Hi, friends! I wrote a long Thanksgiving post a few days ago and somehow it’s not in my drafts and I never published it (I was waiting for photos to add and my phone wouldn’t upload for some reason). Sorry . . .
Thanksgiving was hectic and at first quite frustrating, but turned out ok. I stayed with my Aunty and Mum went to a big family gathering at my sister and brother in law’s place. My younger cousin’s girlfriend came for dinner with us, as both my cousins were working up north over the holiday.
The pumpkin pie filling being mixed up.
Pies in the oven.
The stuffed turkey breast we never ate. My sister sent cooked turkey, stuffing and mashed potato, so I gave this to a friend who was in a bad crash a week or so ago and had her car totalled when it was rear-ended and pushed into the back of the pickup truck ahead of her. So all was good in the end. She got one of the pies, too, as my sister kindly sent apple crisp home with Mum (along with loads more leftovers!). It was so thoughtful of her and I’m still enjoying stuffing sandwiches with cranberry sauce for supper every night. I know . . . bread on bread . . . but very yum! and still my favourite treat from the two holiday meals.
The lovely flower arrangement that my cousin’s girlfriend brought for our table.
I think that’s all the photos I had time for that day; it was quite hectic.
On the crafty side, do you remember the Fair Isle style bag that will end up being a knitting bag? It’s coming along nicely, but I still haven’t finished the handles. They are only moss stitch (seed stitch to my English friends ‘k1, p1, then on the way back, knit in the purl stitches and purl in the knit stitches) Not too exciting, and I may have mentioned I often get hung up on finishing projects . . . but not on starting them!
The Fair Isle style bag, which is now well past this point, but I don’t have a current photo.
What I started on the last day of September . . . a project I’ve had in mind for several years. Way back when I was a manager at a Lewiscraft store (a Canadian craft store chain that went out of business around 2005), I was buying Astra yarn by the twos. I was knitting soft teddy bears using doubled yarn and had a fair bit left on each skein at the end. So I began planning to make myself a Fair Isle style cardigan. I bought a dozen skeins of the hot pink colour to use as background and give the whole thing a warm look. I’m not too fond of acrylics, but wool was dear, not available in many colours and also much too thick. This acrylic is not as fine as I’d like, either, but it’s good for learning on. I call this my ‘barn and garden’ sweater . . .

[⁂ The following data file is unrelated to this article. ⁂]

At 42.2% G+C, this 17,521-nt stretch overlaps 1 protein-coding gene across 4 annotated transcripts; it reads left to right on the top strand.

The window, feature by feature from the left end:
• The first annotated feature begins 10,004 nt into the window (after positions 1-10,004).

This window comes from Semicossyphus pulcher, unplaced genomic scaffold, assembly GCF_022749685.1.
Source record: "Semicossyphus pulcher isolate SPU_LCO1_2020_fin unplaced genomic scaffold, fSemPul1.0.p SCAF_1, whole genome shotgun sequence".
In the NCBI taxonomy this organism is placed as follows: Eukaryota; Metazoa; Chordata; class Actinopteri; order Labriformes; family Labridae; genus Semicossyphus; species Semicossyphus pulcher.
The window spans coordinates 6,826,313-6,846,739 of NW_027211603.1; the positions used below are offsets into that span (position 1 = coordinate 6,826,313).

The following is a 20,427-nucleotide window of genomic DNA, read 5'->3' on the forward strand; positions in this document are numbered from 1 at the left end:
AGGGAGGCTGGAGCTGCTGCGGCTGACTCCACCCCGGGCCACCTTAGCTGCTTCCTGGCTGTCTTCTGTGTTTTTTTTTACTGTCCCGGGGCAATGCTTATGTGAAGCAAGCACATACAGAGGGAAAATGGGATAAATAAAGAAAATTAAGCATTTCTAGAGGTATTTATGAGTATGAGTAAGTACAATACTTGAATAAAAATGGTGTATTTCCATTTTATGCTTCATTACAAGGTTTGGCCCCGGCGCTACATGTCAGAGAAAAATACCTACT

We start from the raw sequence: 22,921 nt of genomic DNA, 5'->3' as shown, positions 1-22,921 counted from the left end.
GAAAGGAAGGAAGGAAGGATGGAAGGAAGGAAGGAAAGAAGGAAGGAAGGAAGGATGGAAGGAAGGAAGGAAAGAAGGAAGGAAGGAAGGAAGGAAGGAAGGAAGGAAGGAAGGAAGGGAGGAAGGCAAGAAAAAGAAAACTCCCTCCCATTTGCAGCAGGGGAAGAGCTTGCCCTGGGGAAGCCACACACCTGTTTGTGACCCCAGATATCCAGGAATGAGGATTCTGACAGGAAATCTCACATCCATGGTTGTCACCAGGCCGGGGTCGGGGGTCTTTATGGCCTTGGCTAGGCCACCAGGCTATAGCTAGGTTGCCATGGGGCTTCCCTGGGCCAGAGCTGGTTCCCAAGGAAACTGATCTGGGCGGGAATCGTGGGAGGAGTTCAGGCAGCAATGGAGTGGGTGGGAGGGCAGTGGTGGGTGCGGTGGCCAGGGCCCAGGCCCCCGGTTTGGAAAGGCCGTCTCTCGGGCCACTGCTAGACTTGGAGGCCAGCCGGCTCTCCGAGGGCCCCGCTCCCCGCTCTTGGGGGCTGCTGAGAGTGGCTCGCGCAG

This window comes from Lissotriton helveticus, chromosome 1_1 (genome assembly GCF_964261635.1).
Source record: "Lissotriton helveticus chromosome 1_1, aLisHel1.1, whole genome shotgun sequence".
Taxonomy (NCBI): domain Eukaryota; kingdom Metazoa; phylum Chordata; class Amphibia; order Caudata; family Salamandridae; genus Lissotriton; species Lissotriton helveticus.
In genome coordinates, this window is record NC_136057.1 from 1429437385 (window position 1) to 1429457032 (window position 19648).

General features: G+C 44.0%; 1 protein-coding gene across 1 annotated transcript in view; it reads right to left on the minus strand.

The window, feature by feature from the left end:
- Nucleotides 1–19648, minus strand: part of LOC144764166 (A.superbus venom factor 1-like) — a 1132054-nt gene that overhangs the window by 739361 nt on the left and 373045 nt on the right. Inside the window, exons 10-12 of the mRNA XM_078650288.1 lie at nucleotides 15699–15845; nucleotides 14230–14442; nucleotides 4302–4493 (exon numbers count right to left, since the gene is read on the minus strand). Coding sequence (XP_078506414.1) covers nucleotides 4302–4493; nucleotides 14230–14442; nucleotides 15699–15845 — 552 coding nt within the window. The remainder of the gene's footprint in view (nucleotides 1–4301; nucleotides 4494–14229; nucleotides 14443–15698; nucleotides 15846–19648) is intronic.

I’m a row or two past this now and the sweater is over a foot long already. I’m planning on a long cardi, past my hips for warmth and a sleeker style. It should look good over jeans, my black pants and my long black A-line-ish skirt. So I have a bit to go yet. But I’m enjoying it very much. In this picture you can see a bit that looks like a country dirt road, running vertically through the pattern. This, in case you don’t know, is a Norwegian ‘steek’. When you knit with wool, it works even better, as acrylic is really a bit slippery for this; but I need to learn and best not on very expensive materials. When the sweater is done to the shoulders, I will have two more steeks, one for each armhole. I will stitch up, then down, right through a row on either side of the centre. This stabilizes the work. Next I will be brave and get out the scissors and, yes, cut right up the middle!!
Then I will fold back the sides of the steek, pick up some stitches and knit the button bands. On the side steeks I will pick up stitches and knit the sleeves. Fun, eh?
Here is a photo of the latest part of the pattern, lying on the book of motifs I borrowed from the library (and I really think I’ll have to buy myself a copy!) It’s not as clear as I’d like, but you get the idea. The horizontal line through the centre of this motif hardly shows in the photo. It’s a bright orange yarn with occasional stitches of bright blue. The blue looked like a good contrast in the skein, but in the knitting is pretty much invisible. So I’m going to have to go over those stitches with a better colour choice later, using duplicate stitch.
Even in this close-up you can’t see the line, really.
This is the book I’m using. I’m choosing motifs as I go along, so this will be a real sampler sweater.
Well, have to go. If I have time later, I may have a few more words, but those will come in a separate post.